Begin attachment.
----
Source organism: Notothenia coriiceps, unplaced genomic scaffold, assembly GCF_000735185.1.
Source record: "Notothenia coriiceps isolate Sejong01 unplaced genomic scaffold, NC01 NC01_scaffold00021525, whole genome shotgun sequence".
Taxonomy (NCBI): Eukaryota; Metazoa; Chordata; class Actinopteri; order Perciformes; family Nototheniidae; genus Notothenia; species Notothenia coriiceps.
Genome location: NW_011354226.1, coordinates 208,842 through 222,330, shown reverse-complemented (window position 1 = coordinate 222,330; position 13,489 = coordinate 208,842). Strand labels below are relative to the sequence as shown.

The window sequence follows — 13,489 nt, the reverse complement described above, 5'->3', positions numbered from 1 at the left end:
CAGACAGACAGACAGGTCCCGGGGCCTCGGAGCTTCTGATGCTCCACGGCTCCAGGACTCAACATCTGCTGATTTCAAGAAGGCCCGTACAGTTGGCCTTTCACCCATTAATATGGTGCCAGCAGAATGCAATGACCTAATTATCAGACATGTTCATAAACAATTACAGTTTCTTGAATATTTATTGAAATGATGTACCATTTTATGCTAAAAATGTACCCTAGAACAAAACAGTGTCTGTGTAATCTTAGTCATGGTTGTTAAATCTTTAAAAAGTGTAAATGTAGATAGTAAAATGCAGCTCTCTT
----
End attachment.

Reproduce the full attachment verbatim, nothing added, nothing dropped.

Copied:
Source organism: Notothenia coriiceps, unplaced genomic scaffold, assembly GCF_000735185.1.
Source record: "Notothenia coriiceps isolate Sejong01 unplaced genomic scaffold, NC01 NC01_scaffold00021525, whole genome shotgun sequence".
Taxonomy (NCBI): Eukaryota; Metazoa; Chordata; class Actinopteri; order Perciformes; family Nototheniidae; genus Notothenia; species Notothenia coriiceps.
Genome location: NW_011354226.1, coordinates 208,842 through 222,330, shown reverse-complemented (window position 1 = coordinate 222,330; position 13,489 = coordinate 208,842). Strand labels below are relative to the sequence as shown.

The window sequence follows — 13,489 nt, the reverse complement described above, 5'->3', positions numbered from 1 at the left end:
CAGACAGACAGACAGGTCCCGGGGCCTCGGAGCTTCTGATGCTCCACGGCTCCAGGACTCAACATCTGCTGATTTCAAGAAGGCCCGTACAGTTGGCCTTTCACCCATTAATATGGTGCCAGCAGAATGCAATGACCTAATTATCAGACATGTTCATAAACAATTACAGTTTCTTGAATATTTATTGAAATGATGTACCATTTTATGCTAAAAATGTACCCTAGAACAAAACAGTGTCTGTGTAATCTTAGTCATGGTTGTTAAATCTTTAAAAAGTGTAAATGTAGATAGTAAAATGCAGCTCTCTT